4. Using spring loaded portion scoop or tablespoon fill each muffin well with 1.5 tablespoons of batter. Push down in to well slightly with back of tablespoon.
  5. Bake for 13-15 minutes, until puffed, golden, and cooked through.
Notes
  1. 3 mini muffins have 9 grams of protein. need more protein? eat more muffins.
Marcel's Culinary Experience https://www.marcelsculinaryexperience.com/

Tasting Tuscany by Paul Lindemuth

I’m freshly back and still unpacking from two glorious weeks in Florence and Tuscany.  What an amazing destination for someone that loves wine and food!

My first full day in Florence was an immersion into the food culture of that city.  I had the privilege of sharing the day with Sharon Oddson Gargani, author of “Once Upon a Tuscan Table”, in the kitchen at her restaurant Trattoria Garga.

We began the day with a tour of Florence’s Mercato Centrale, a feast for the senses, filled with scents, a riot of color and every imaginable cheese, meat and vegetable possible.  We purchased the ingredients for our class and then returned to the restaurant where I worked alongside Sharon, one on one, to prepare a delicious lunch which we shared with my partner Michael and our friend Lynn, washed down with bottles of white and red Italian wine.

Working with the ingredients from the mercato brought a whole new meaning of “farm to table”, since we were so close to the farms and purveyors that sell their local products there.

The culinary traditions in Tuscany run deep.  We tasted the traditional Florentine dish peposo in several restaurants.  The rich history of this dish goes back to the construction of the Duomo.  Workers at the kilns in Imprunetta were producing the terra cotta tiles that cover the beautiful dome.  Hunger was satiated with a hearty stew made from inexpensive cuts of beef that had been heavily peppered for preservation, thus the name peposo, derived from “pepe” or pepper. More pepper was added to help keep the stew even longer.  The stew was cooked in massive clay pots in the same furnaces that produced the tiles. The labors ate the stew with plenty of bread and washed it all down with watered-down red wine.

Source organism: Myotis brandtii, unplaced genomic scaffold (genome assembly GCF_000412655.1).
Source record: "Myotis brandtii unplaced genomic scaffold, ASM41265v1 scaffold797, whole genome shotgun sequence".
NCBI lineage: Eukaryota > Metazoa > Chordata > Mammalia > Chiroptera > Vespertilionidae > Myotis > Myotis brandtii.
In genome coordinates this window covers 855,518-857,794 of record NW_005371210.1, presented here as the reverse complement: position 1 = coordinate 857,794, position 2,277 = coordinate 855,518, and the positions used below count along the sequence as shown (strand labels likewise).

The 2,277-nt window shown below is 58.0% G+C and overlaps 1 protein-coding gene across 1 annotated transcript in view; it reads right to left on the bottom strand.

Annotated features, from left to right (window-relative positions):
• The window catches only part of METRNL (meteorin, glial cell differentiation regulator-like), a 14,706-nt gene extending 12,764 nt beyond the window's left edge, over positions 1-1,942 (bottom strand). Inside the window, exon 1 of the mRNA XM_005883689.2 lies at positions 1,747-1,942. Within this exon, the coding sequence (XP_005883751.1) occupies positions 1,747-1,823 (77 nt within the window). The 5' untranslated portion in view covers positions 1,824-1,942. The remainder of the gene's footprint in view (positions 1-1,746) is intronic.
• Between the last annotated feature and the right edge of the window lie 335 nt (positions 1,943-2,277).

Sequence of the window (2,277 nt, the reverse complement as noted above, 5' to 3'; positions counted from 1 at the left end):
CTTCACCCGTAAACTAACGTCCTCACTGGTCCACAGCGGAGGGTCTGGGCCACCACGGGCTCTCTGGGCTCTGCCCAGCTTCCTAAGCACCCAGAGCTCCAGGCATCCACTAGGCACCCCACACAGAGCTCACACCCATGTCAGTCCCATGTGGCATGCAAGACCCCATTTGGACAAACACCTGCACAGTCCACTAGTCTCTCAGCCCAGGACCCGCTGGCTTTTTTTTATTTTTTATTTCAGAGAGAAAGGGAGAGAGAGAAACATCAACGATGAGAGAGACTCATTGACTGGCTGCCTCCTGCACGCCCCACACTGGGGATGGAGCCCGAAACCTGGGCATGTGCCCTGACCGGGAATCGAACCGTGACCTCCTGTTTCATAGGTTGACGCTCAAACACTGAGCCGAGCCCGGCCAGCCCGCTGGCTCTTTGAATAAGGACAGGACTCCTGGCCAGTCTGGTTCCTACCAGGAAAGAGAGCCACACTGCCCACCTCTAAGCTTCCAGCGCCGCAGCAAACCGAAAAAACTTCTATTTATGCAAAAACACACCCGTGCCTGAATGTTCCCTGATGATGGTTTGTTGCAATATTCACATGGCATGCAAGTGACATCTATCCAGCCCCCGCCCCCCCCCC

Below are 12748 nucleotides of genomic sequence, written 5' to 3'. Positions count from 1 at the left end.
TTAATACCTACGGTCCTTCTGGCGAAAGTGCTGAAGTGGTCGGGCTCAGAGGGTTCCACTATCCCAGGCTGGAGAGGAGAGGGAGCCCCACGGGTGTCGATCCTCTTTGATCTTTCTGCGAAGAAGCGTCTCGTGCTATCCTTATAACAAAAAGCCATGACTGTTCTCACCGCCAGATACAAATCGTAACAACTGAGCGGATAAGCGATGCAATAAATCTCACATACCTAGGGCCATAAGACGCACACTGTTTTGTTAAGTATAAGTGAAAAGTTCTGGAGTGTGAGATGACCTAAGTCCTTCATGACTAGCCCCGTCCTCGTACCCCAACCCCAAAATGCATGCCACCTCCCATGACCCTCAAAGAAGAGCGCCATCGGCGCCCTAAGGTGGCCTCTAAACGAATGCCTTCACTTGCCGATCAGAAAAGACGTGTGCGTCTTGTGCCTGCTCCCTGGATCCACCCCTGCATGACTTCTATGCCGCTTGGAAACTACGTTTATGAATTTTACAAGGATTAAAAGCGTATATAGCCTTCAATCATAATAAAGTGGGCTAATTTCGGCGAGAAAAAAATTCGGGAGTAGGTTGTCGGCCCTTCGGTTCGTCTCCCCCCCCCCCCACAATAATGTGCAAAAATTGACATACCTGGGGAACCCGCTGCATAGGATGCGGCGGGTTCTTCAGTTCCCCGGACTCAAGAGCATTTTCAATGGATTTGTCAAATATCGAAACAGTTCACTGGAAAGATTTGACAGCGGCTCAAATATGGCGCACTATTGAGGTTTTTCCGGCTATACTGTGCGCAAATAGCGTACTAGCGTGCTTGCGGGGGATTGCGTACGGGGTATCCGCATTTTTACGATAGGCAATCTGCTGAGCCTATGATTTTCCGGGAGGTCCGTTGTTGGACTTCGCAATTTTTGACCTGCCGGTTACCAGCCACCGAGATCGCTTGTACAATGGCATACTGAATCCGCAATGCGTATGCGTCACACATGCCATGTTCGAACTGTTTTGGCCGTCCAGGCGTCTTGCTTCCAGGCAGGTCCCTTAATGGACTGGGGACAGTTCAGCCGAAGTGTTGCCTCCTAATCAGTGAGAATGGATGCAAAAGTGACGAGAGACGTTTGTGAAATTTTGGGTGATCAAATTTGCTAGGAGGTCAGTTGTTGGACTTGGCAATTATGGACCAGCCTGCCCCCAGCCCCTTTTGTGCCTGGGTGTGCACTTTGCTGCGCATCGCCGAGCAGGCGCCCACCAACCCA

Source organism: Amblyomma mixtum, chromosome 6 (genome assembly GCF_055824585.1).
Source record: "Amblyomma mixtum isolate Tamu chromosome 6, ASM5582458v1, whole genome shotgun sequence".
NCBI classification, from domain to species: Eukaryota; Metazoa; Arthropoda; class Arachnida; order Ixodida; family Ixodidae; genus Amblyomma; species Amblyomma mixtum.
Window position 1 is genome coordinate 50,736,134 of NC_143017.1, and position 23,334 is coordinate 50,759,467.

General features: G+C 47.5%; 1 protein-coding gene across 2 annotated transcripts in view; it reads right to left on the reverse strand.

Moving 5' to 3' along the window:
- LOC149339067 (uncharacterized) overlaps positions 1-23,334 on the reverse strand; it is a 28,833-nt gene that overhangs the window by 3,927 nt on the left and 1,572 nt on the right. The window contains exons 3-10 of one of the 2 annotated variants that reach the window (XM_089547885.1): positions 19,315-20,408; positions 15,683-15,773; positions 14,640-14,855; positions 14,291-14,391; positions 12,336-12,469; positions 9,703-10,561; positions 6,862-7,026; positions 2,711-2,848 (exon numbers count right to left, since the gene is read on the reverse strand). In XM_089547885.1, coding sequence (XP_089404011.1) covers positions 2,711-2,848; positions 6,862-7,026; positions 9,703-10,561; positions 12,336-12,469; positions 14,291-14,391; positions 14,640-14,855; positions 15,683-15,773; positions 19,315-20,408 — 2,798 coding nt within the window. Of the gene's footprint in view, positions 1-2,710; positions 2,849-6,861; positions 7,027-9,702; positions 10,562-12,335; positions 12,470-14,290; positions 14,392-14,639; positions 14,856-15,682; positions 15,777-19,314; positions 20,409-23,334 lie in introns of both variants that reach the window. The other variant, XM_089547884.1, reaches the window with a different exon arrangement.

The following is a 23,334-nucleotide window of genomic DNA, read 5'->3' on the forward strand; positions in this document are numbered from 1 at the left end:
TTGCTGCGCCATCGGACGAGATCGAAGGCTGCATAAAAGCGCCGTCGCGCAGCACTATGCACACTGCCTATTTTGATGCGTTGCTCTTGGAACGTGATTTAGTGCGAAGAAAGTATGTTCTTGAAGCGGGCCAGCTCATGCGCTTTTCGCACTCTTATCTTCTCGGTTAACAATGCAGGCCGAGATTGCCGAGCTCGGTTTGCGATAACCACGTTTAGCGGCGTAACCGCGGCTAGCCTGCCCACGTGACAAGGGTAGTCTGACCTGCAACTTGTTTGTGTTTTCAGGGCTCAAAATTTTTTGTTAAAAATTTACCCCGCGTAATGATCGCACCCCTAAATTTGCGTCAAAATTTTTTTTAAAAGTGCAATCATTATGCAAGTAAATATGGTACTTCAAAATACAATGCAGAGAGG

In Florence and Tuscany today, peposo is served in virtually every restaurant. Rather than inexpensive beef, it is now prepared with much more luxurious cuts like beef short ribs or veal cheek, aromatic vegetables and plenty of good Chianti wine, served with a large bowl of Tuscan white beans and olive oil.

Peposo
Serves 6
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Ingredients
  1. 6 bone in beef short ribs, 8 to 10 ounces each
  2. 1 tablespoon kosher salt
  3. 8 cloves garlic, peeled and crushed
  4. 1 tablespoon tomato paste
  5. 1 tablespoon freshly ground black pepper
  6. 3 sage leaves
  7. 3 small sprigs fresh rosemary
  8. 2 bay leaves
  9. 2 cups Chianti
  10. salt to taste
  11. cooked white beans
  12. olive oil
Instructions
  1. Place the meat in a large mixing bowl. Sprinkle all sides generously with 1 tablespoon kosher salt.
  2. Place the chopped garlic and a pinch of salt in a mortar and mash with pestle until it forms a paste. Add the tomato paste and mash until blended. Transfer the mixture into the bowl with the beef and rub onto all sides of the meat. Add the ground black pepper. Distribute evenly over all sides of the beef.
  3. Transfer the meat to a deep skillet or Dutch oven bone side down. Tuck the sage leaves, rosemary, and bay leaves between pieces of meat. Carefully add wine along the side of the pan to avoid washing over the top of the meat.
  4. Preheat oven to 350 degrees F.
  5. Place the pan over high heat and bring to a simmer. Cover tightly. Place the pan into the preheated oven and cook until the meat is fork tender, turning pieces every 30 minutes or so, about 3 1/2 hours. Transfer the pieces of meat to a warm bowl.
  6. Return the pan to the stovetop over heat to high and bring the braising liquid to a boil. Simmer until liquid is reduced by about half or until slightly thickened, 8 to 10 minutes. Remove the bones from the meat.
  7. When the sauce is thickened, transfer the meat back to the skillet. Reduce heat to medium-low and spoon the sauce over meat. Cook until heated through, about 5 minutes. Taste and adjust seasonings.
  8. Spoon the stew into bowls and serve with the white beans, drizzled with olive oil.
Marcel's Culinary Experience https://www.marcelsculinaryexperience.com/

The Other Girl and the Goat by Robin Nathan